But even that extended definition isn’t adequate.  Bedeman and Gattorna go on to discuss other essential characteristics of a 4PL structure like IT, capabilities and again leap into consultant jargon: ‘… culture of innovation… extract value… world-class project management… extraordinary capabilities to construct value-sharing deals… value creation and sharing mechanisms…’ and so on.  Or, to put it another way, the only organisation that can do all this is a sophisticated change management and IT organisation, like Accenture!

One final point on Bedeman and Gattorna’s discussion.  the final attribute they mention is ‘relationships at or above supply chain director level.’  This is fundamental.  I have seen many 4PL (or LLP, but we’ll come back to that some other time) initiatives flounder because the people involved would be the proverbial turkeys voting for Christmas, and many of the real benefits of a 4PL solution come in areas like headcount and working capital reductions which are more appreciated by the CFO than the transport manager.

So who’s doing 4PL?

For all the hype it’s difficult to get to the bottom of what’s actually happening in the market place.  Other mainstream or IT consultancies leapt on the bandwagon (IBM is the example that first springs to mind) but did they actually implement much?

Well Badema and Gattorna (they were writing in 2002) identified a couple of early Accenture examples; New Holland (which doesn’t sound much like a 4PL) and Thames Water but it’s difficult to find out much about them.  A quick and quite unscientific trawl of Accenture’s web site revealed just one meaningful example – some work they have done with Unilever – and a mention of 4PL in a business process outsourcing paper.  That might be considered a little surprising; Accenture is not known for hiding its light under a bushel.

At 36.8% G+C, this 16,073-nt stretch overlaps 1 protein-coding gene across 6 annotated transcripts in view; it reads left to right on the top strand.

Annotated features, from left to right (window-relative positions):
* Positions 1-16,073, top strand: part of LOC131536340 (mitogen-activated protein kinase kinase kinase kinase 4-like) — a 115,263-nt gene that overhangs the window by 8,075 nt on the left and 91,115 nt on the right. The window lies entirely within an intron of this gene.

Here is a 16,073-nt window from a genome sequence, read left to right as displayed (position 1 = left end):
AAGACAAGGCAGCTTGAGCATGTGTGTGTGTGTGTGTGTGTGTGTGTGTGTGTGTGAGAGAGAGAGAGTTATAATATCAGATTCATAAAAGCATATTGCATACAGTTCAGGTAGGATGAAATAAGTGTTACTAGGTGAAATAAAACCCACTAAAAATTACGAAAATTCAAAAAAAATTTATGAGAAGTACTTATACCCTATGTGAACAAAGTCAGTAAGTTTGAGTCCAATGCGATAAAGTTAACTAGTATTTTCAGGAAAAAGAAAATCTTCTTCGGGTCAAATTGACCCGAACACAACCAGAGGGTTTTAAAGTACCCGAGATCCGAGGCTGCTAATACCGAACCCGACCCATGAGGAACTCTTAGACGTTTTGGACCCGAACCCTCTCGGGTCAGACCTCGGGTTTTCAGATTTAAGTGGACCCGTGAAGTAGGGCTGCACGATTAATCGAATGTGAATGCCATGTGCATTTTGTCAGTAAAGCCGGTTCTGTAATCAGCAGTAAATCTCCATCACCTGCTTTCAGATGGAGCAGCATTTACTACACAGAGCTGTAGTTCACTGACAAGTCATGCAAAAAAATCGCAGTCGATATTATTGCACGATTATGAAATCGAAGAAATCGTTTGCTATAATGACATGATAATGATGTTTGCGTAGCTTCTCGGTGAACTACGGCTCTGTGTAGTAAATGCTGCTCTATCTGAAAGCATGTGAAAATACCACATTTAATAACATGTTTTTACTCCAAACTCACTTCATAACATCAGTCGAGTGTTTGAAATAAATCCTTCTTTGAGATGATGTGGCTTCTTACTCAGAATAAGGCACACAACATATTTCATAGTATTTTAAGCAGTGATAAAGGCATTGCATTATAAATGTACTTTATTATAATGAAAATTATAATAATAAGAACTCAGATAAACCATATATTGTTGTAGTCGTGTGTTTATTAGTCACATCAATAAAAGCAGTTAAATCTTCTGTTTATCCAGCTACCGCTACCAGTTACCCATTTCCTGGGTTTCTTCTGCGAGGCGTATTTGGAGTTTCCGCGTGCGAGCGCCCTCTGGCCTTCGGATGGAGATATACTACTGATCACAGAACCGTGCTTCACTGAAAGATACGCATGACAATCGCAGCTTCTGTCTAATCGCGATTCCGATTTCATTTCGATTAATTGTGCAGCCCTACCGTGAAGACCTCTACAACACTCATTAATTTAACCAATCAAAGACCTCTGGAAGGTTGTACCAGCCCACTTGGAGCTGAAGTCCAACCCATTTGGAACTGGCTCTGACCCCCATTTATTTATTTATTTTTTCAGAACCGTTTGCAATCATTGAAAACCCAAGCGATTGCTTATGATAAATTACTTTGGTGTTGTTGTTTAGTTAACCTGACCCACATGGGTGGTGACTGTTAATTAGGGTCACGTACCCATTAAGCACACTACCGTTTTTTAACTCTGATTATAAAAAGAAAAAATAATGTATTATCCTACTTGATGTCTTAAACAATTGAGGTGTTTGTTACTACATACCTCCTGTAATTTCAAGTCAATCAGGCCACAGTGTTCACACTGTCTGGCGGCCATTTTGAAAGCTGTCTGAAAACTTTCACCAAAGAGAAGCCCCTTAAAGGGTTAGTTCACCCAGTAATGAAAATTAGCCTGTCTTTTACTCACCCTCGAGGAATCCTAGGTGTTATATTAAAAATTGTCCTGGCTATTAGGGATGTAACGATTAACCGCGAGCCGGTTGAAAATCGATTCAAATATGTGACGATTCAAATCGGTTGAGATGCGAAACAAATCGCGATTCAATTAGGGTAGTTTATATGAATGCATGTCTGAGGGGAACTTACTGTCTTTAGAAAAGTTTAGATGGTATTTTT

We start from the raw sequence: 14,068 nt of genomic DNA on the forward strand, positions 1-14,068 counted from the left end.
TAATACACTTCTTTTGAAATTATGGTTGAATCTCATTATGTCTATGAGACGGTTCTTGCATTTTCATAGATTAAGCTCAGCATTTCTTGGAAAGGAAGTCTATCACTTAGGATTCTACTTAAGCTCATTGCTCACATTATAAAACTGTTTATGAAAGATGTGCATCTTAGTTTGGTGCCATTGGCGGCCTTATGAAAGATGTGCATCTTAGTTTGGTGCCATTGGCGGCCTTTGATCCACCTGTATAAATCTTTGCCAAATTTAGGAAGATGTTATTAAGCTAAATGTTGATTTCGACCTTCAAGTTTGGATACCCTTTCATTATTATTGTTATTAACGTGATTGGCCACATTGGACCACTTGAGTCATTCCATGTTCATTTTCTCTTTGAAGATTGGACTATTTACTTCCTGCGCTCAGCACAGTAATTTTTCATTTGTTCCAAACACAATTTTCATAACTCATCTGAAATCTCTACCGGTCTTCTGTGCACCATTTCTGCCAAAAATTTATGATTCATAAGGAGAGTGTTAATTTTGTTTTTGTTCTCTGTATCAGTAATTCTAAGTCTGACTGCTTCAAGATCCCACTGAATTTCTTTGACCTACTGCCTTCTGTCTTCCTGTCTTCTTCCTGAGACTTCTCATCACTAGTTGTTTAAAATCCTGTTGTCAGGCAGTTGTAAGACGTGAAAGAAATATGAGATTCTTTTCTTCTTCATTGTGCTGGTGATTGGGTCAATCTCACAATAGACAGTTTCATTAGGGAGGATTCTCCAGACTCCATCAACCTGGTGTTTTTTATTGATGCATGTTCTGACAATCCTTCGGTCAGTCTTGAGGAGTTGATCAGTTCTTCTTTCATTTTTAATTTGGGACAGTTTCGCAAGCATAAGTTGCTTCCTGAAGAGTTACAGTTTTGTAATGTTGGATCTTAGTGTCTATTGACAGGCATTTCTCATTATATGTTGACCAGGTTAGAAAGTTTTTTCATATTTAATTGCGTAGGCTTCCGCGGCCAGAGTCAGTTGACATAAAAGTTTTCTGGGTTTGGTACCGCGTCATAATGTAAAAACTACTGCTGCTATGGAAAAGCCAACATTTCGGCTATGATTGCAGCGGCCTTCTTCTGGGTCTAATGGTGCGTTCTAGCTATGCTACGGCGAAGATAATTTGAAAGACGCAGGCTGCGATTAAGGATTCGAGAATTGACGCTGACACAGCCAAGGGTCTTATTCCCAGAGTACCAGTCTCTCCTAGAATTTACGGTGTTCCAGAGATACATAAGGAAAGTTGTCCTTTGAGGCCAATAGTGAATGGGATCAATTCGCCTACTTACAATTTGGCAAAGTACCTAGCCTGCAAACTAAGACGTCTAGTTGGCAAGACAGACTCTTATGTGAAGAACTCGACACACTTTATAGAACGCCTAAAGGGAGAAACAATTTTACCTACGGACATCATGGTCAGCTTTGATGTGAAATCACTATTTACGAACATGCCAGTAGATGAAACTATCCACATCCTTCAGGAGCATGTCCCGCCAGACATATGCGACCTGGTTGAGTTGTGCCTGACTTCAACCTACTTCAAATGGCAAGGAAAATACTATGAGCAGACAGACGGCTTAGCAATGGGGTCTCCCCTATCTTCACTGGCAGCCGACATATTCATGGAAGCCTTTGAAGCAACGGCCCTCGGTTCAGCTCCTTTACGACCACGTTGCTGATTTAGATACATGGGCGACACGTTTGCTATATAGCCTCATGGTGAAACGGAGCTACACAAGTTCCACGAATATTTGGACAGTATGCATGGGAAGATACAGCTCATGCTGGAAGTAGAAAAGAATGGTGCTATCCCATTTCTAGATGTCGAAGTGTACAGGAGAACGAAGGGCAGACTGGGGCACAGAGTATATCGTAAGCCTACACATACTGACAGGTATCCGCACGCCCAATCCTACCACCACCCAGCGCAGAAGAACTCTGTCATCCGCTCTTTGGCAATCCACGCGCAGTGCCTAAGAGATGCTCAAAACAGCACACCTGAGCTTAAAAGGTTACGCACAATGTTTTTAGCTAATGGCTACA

As for IBM, I can’t find a single example of its 4PL activities and searching its site only throws up systems for 4PL operators.  In fact they sold their supply chain operations to Geodis in 2008.  For a splendidly biting discussion of the success of their approach take a look at this commentary.

The reality is that the players that have built significant 4PL capabilities and operations are the third-party logistics operators, and it’s the monsters (DHL and Kuehne + Nagel) that have greatest scale.  Of course even within 3PLs there’s still a lot of conflict and confusion.  Quick clue for freight forwarders:  just because you have a control tower that doesn’t mean you’re a 4PL.